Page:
Impact of Minimum Wages Revision in Delhi

minimum wages Delhi

Posted by on August 23, 2016

Delhi Government on August 15, 2016 announced its decision to revise minimum wages by over 46% for workers in Delhi. While many may argue that minimum wage revisions are mandatory and logical as long as it is done in lines with inflation and within the socioeconomic paradigm. Delhi Government’s decision has not gone well with the traders and many businesses operating out of Delhi.

Current Scenario

The minimum wages which were already higher in Delhi as compared to the neighbouring states will be now close to 150% higher. The current wage rate in the national capital for an unskilled worker is ₹ 9,568, which is higher than that of Haryana (₹ 7,976), Punjab (₹ 7,221), Uttar Pradesh (₹ 7,108) and Rajasthan (₹ 5,486). The Delhi government has now proposed to increase this to ₹ 14,052. Similarly, for semi-skilled the wage will be revised from ₹ 10,582 to ₹ 15,471, and for skilled workers it will be increased from ₹ 11,622 to ₹ 17,033.


The real intent of the decision may be more than just socioeconomic welfare of the workers. Given the timing of the announcements and the quantum of the revisions the intentions of the AAP Government is being questioned by many. With Punjab & Goa Elections coming in a few months and AAP Government’s constant tussle with the Center Government, this seems more of political decision for electoral gains in Punjab and Goa.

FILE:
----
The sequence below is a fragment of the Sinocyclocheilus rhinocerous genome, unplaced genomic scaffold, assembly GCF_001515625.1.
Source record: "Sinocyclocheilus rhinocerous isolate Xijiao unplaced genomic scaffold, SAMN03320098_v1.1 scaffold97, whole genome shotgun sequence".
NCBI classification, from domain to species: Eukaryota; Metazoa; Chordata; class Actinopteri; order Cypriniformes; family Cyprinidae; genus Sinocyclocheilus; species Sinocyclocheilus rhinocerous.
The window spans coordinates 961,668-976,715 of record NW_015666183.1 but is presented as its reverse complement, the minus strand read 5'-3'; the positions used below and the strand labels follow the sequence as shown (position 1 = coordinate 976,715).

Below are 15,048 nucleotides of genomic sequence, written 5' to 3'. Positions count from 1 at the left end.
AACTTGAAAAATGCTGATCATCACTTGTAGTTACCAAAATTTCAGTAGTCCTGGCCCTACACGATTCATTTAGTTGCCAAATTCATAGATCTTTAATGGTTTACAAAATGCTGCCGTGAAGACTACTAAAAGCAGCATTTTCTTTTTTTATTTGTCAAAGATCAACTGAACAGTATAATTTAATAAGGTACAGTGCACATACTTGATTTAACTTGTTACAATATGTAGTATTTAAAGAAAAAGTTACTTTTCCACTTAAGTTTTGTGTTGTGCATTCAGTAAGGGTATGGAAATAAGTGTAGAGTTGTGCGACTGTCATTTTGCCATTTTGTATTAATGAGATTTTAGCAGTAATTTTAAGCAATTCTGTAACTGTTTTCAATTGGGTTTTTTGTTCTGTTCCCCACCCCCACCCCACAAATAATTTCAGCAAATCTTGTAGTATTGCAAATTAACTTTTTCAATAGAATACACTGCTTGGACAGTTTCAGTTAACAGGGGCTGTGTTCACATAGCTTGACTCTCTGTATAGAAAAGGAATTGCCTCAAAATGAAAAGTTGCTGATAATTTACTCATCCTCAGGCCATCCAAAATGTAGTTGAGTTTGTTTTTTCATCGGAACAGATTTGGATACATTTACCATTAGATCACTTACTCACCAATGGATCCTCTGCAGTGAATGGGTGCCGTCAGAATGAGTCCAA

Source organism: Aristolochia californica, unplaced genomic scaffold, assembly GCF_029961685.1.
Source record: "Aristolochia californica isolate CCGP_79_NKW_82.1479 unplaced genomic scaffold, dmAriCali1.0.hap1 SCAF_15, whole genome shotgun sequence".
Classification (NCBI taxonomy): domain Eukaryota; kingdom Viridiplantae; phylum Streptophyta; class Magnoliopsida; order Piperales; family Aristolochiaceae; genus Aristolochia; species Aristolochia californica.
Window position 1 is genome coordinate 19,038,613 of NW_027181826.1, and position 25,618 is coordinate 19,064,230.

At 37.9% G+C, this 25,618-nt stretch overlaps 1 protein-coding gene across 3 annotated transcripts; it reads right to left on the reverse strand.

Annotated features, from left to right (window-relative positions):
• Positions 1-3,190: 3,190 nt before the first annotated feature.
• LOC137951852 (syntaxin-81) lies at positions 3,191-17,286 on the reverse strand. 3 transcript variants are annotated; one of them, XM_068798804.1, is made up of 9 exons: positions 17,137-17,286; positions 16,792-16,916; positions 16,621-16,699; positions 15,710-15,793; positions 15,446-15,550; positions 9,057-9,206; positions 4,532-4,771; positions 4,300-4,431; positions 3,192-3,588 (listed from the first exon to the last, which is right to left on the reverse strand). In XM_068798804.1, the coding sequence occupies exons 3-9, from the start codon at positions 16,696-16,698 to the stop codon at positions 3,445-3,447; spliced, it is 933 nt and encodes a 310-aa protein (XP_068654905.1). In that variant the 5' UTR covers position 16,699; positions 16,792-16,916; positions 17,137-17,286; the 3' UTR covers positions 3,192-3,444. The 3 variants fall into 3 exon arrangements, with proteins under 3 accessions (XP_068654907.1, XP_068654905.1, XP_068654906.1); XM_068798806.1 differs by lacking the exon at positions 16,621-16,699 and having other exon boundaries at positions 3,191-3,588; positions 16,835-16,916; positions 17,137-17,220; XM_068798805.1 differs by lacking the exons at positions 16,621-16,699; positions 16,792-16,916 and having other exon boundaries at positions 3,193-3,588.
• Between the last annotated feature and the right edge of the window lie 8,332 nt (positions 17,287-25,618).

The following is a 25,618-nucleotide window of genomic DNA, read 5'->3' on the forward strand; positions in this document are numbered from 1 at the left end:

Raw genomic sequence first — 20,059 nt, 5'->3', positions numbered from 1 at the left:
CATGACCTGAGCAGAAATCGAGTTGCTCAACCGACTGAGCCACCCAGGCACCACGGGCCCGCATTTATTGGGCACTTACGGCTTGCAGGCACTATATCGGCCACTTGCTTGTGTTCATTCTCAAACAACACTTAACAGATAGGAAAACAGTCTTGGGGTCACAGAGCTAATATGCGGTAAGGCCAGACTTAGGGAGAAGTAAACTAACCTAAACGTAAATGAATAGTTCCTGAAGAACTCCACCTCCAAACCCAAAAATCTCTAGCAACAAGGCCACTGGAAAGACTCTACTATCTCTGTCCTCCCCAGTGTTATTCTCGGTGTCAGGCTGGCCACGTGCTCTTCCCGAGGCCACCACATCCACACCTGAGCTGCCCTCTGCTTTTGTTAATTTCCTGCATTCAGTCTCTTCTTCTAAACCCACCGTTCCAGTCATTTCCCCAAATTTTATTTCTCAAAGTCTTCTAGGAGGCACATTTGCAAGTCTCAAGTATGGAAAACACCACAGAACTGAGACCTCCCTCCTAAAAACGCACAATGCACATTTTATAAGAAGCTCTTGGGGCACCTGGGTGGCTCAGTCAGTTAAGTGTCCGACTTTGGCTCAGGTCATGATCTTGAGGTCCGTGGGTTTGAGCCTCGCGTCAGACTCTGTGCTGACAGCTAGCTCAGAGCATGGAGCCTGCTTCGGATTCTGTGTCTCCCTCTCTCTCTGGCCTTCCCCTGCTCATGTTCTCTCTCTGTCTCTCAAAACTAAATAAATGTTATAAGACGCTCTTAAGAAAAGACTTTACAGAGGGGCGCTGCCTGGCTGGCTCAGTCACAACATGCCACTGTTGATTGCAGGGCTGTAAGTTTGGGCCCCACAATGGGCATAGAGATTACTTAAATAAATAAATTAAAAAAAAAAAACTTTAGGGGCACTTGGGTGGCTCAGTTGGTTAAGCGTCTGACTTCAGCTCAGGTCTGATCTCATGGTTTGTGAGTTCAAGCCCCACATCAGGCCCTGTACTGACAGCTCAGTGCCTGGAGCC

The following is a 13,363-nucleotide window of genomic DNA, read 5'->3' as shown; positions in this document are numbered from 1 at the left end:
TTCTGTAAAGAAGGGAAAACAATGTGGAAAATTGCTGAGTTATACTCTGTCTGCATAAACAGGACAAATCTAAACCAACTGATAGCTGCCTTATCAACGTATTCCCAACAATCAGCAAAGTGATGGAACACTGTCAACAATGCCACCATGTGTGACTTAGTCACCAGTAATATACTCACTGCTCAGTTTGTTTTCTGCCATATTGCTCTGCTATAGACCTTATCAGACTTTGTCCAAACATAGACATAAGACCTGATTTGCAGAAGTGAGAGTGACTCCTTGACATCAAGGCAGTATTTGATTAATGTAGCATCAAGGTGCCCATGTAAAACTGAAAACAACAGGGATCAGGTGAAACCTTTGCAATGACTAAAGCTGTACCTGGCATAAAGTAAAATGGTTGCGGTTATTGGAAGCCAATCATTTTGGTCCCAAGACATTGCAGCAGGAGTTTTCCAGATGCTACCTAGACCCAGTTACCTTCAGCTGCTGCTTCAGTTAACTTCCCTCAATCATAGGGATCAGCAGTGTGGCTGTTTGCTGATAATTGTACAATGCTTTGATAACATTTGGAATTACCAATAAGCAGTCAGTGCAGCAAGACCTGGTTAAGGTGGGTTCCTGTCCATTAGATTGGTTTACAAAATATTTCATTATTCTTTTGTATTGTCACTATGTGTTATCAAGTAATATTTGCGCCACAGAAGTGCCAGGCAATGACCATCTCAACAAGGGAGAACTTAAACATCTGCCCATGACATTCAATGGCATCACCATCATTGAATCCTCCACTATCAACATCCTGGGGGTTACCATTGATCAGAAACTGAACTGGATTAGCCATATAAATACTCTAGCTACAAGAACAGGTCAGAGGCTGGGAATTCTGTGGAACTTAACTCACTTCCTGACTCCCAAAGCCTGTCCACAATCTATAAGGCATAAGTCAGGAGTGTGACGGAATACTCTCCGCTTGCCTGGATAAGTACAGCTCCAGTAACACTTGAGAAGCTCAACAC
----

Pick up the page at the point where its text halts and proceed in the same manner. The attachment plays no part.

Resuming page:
Politics aside, this decision will lead to a great imbalance in the NCR and instead of benefiting the workers it might turn out to be counter-productive. Several business (small, medium and large) rely heavily of unskilled and semi-skilled workers and their revenue model, pricing strategy and support model is driven based on the minimum wages. While most of the business keep sufficient margins to handle minor/regular revisions to the minimum wages, such major revisions are going to drive most of these models unviable. The small businesses and startups are more likely to be affected (the real Aam Admi) as they haven’t been able to create sufficient economies of scale to handle such external factors.



  • Businesses may switch to neighboring cities where the labor will be cheaper
  • Businesses may end up reducing manpower to contain costs
  • Prices of several services might go up or quality might be compromised to maintain the same price
  • Overall employment rate might go down
  • Price and quality imbalance against Delhi in favoring of neighboring states


It will complicate the matters with ESI where the wage limit is 15000 per month requiring further revisions in ESI limits which in turn will be counterproductive for the businesses.

Whether or not there will be any political gain for AAP the economic loss to Delhi seems imminent. It’s high time that Delhi Government start putting the economy ahead of politics else its economy will shrink beyond repair.



CompliFacts – The Compliance Knowledge Base

CompliCheck Systems